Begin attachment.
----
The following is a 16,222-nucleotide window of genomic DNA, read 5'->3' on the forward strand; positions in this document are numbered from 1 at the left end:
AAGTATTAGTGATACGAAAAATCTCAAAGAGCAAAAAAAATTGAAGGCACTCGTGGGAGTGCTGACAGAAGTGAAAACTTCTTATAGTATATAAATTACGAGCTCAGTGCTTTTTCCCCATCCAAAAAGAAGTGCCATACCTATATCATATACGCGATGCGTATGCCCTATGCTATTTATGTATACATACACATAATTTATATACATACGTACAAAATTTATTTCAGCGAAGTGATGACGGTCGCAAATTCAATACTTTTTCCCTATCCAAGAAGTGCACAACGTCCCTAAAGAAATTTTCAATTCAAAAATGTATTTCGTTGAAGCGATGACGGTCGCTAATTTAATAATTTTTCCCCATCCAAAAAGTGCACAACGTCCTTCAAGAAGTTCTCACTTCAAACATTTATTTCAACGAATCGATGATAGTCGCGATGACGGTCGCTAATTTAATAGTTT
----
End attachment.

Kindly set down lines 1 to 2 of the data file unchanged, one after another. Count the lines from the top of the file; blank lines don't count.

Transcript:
The following is a 16,222-nucleotide window of genomic DNA, read 5'->3' on the forward strand; positions in this document are numbered from 1 at the left end:
AAGTATTAGTGATACGAAAAATCTCAAAGAGCAAAAAAAATTGAAGGCACTCGTGGGAGTGCTGACAGAAGTGAAAACTTCTTATAGTATATAAATTACGAGCTCAGTGCTTTTTCCCCATCCAAAAAGAAGTGCCATACCTATATCATATACGCGATGCGTATGCCCTATGCTATTTATGTATACATACACATAATTTATATACATACGTACAAAATTTATTTCAGCGAAGTGATGACGGTCGCAAATTCAATACTTTTTCCCTATCCAAGAAGTGCACAACGTCCCTAAAGAAATTTTCAATTCAAAAATGTATTTCGTTGAAGCGATGACGGTCGCTAATTTAATAATTTTTCCCCATCCAAAAAGTGCACAACGTCCTTCAAGAAGTTCTCACTTCAAACATTTATTTCAACGAATCGATGATAGTCGCGATGACGGTCGCTAATTTAATAGTTT